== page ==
Sunday, January 6, 2013

Why was there no Mass Unemployment Problem amongst returned G.I.s after 1945?

This question is closely related to the reasons why there were no serious economic problems after 1945 that some economists and the general public expected.

Of course, the boom in private investment after 1945 employed many men. But that is by no means the only reason.

Before 1945, about 14 million men served in the US armed forces, but by summer 1946 that number had been reduced to just over 2 million, although this decreased further in the course of the 1940s (Adams 1967: 161).

So, first, it can be seen that the creation of a standing army employed some 2 million men.

What about the other 12 million? Were they all just suddenly dropped into the labour market? The answer is no.

What happened is that – because of the G.I. Bill – many G.I.s undertook education and training programs after 1945 and did not seek full-time employment:
“While World War II was still being fought, the Department of Labor estimated that, after the war, 15 million men and women who had been serving in the armed services would be unemployed. To reduce the possibility of postwar depression brought on by widespread unemployment, the National Resources Planning Board, a White House agency, studied postwar manpower needs as early as 1942 and in June 1943 recommended a series of programs for education and training. The American Legion designed the main features of what became the Serviceman’s Readjustment Act and pushed it through Congress. The bill unanimously passed both chambers of Congress in the spring of 1944. President Franklin D. Roosevelt signed it into law on June 22, 1944, just days after the D-day invasion of Normandy.

American Legion publicist Jack Cejnar called it ‘the GI Bill of Rights,’ as it offered Federal aid to help veterans adjust to civilian life in the areas of hospitalization, purchase of homes and businesses, and especially, education. This act provided tuition, subsistence, books and supplies, equipment, and counseling services for veterans to continue their education in school or college. Within the following 7 years, approximately 8 million veterans received educational benefits. Under the act, approximately 2,300,000 attended colleges and universities, 3,500,000 received school training, and 3,400,000 received on-the-job training. The number of degrees awarded by U.S. colleges and universities more than doubled between 1940 and 1950, and the percentage of Americans with bachelor degrees, or advanced degrees, rose from 4.6 percent in 1945 to 25 percent a half-century later.”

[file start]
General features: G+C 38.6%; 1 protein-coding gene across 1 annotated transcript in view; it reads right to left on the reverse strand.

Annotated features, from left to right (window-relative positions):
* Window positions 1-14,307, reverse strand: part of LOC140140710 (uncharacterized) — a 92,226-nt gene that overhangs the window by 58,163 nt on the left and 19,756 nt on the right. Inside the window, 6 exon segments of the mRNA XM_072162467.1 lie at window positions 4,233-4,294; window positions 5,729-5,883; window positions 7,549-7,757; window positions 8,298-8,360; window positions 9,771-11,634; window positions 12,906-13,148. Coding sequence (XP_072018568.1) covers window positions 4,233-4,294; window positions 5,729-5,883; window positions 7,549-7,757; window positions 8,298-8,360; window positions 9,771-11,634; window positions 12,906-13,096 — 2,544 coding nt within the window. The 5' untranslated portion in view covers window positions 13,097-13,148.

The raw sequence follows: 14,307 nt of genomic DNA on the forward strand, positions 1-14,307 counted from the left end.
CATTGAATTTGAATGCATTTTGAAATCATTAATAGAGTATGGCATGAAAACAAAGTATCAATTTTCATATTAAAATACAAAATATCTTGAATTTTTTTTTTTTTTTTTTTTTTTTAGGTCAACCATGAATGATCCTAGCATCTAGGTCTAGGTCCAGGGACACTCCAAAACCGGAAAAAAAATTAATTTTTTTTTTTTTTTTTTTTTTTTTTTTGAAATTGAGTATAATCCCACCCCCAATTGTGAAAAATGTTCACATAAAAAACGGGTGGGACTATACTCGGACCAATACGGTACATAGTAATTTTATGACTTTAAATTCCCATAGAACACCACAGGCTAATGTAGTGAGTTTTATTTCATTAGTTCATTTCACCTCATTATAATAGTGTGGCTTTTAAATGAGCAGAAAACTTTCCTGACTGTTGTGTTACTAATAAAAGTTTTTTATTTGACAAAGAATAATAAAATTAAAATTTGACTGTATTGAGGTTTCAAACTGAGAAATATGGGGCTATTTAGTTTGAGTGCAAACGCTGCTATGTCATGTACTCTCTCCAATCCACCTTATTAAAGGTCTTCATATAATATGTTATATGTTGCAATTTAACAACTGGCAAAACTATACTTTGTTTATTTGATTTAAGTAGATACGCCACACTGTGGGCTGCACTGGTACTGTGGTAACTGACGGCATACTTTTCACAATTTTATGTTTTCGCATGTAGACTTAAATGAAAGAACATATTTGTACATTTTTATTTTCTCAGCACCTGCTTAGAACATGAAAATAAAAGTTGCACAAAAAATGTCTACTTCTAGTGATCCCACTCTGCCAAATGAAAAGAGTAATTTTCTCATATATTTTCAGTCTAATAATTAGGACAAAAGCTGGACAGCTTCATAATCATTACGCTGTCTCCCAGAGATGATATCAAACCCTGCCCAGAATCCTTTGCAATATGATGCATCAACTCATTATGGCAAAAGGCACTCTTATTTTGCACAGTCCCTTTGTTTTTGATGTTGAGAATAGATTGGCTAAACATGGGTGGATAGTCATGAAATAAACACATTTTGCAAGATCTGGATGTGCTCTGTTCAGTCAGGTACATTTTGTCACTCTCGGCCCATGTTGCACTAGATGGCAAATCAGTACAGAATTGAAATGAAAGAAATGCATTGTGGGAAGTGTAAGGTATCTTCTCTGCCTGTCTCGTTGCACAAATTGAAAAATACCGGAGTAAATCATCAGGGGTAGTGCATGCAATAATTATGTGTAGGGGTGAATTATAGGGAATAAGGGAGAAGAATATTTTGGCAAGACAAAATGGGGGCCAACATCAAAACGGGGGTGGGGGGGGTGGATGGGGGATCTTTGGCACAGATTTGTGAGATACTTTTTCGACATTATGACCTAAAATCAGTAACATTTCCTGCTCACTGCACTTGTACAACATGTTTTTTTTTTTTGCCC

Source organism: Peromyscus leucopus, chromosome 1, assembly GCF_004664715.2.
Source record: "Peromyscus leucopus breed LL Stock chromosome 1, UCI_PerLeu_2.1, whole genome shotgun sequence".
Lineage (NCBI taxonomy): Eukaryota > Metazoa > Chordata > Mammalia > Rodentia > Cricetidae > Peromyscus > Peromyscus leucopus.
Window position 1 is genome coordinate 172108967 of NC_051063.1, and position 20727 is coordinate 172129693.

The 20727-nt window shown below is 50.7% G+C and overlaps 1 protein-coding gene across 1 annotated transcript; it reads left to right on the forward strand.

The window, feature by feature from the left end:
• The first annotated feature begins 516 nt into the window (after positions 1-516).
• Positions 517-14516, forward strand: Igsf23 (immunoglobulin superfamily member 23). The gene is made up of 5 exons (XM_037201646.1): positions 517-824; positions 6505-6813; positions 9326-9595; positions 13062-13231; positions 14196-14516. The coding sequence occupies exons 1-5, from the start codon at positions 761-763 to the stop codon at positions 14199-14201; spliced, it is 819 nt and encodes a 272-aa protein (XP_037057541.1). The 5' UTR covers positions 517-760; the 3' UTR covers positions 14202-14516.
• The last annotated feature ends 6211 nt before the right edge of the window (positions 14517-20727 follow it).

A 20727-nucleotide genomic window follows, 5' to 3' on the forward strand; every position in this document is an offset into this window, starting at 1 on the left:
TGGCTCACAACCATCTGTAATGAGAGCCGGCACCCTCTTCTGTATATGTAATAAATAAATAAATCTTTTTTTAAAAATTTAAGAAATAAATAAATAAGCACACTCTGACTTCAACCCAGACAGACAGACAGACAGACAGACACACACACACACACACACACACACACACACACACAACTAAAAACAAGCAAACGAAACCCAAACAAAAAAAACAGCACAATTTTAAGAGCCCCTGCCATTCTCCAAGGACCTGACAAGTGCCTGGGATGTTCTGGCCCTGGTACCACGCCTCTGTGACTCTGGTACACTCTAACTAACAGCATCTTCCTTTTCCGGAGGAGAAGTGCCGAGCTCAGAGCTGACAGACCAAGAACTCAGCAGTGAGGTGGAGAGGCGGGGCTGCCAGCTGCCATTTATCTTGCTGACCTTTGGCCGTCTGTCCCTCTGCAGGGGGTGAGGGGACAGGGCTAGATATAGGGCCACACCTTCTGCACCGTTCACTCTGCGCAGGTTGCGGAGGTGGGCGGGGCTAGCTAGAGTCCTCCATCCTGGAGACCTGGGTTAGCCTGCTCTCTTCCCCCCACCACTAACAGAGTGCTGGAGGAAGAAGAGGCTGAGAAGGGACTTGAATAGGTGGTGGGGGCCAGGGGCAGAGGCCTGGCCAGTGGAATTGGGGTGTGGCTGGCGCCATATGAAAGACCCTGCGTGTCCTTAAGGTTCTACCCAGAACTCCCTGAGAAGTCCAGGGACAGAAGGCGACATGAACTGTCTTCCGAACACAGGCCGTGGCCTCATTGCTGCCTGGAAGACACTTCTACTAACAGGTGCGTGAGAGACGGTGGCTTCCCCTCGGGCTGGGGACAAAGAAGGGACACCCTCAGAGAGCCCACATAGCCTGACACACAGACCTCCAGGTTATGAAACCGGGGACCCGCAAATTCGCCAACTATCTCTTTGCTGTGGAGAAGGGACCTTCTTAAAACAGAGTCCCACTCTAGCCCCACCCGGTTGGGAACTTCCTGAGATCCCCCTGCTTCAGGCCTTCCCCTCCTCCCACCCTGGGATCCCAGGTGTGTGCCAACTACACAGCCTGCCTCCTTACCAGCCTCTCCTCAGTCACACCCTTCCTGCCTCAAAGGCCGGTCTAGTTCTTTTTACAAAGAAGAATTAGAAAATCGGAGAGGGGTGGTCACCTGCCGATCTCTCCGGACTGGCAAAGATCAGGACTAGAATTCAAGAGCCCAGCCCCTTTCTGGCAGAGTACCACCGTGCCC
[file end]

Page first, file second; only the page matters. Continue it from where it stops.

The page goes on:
So nearly 6 million returned G.I.s, in the 7 years following the passing of the G.I. Bill, received education in colleges, universities or schools, and this prevented a major supply shock in the labour market. And that means nearly half of returned servicemen (of course, it also inaugurated the era of mass, higher education).

Instead of some 12 million men looking for work, the figure was reduced to about 6 million, and the investment boom after 1945 was capable of absorbing this level of labour. But would the private economy after 1945 have been able to employ some 12 million men? I doubt it. I suspect there would have been an unemployment problem in the absence of the G.I. Bill.

Furthermore, the welfare provisions of the G.I. Bill had a significant effect on economic activity, not only in terms of placing a floor on the income of returned men, but also by maintaining demand for goods and services while they were undertaking education programs.


Adams, D. K. 1967. America in the Twentieth Century: A Study of the United States Since 1917. Cambridge U.P, London.


  1. Very interesting. And a very different time.

  2. Yeah, a fun factoid - I think from Robert Lekachman's excellent 1966 Age of Keynes - which has some interesting prophetic points besides - and which Galbraith merrily acknowledged pilfering in a history he wrote - haruummmph. The factoid: The GI Bill added up to more spending in constant dollars than all the New Deal programs put together. Of course the New Deal had more effect, because it was a smaller transfusion, but to a much sicker patient.

  3. Interesting point, something I never thought about it! I did wonder why there was no massive recession after WWII, always figured it was a combo of men taking back jobs they had as women left the workforce, and the general boom absorbing the wave of new labor.

    This makes a lot of sense though! Also perhaps it helped boost the economy years down the road as a wave of new people had college degrees?
    Good point about the era of mass higher education.

    I wonder if its safe to assume that constantly increasing demand is part of why costs have become outrageous.